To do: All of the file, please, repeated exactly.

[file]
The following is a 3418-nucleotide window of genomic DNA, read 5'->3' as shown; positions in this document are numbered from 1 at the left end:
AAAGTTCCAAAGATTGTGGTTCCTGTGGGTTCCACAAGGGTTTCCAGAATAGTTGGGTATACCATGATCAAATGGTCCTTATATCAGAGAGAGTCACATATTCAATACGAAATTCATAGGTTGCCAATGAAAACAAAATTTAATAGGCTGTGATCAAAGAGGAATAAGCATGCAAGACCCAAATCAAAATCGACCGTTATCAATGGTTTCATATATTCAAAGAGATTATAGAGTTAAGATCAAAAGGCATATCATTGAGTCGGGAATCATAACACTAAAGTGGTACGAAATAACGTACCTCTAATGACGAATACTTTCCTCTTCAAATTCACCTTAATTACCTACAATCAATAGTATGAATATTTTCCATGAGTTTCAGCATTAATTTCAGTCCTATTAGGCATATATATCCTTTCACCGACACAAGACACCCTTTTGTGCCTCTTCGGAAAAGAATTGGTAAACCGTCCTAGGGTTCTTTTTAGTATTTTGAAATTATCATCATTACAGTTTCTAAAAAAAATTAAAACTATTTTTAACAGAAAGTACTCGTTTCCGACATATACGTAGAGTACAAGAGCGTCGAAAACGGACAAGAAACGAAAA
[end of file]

The following is a 3418-nucleotide window of genomic DNA, read 5'->3' as shown; positions in this document are numbered from 1 at the left end:
AAAGTTCCAAAGATTGTGGTTCCTGTGGGTTCCACAAGGGTTTCCAGAATAGTTGGGTATACCATGATCAAATGGTCCTTATATCAGAGAGAGTCACATATTCAATACGAAATTCATAGGTTGCCAATGAAAACAAAATTTAATAGGCTGTGATCAAAGAGGAATAAGCATGCAAGACCCAAATCAAAATCGACCGTTATCAATGGTTTCATATATTCAAAGAGATTATAGAGTTAAGATCAAAAGGCATATCATTGAGTCGGGAATCATAACACTAAAGTGGTACGAAATAACGTACCTCTAATGACGAATACTTTCCTCTTCAAATTCACCTTAATTACCTACAATCAATAGTATGAATATTTTCCATGAGTTTCAGCATTAATTTCAGTCCTATTAGGCATATATATCCTTTCACCGACACAAGACACCCTTTTGTGCCTCTTCGGAAAAGAATTGGTAAACCGTCCTAGGGTTCTTTTTAGTATTTTGAAATTATCATCATTACAGTTTCTAAAAAAAATTAAAACTATTTTTAACAGAAAGTACTCGTTTCCGACATATACGTAGAGTACAAGAGCGTCGAAAACGGACAAGAAACGAAAA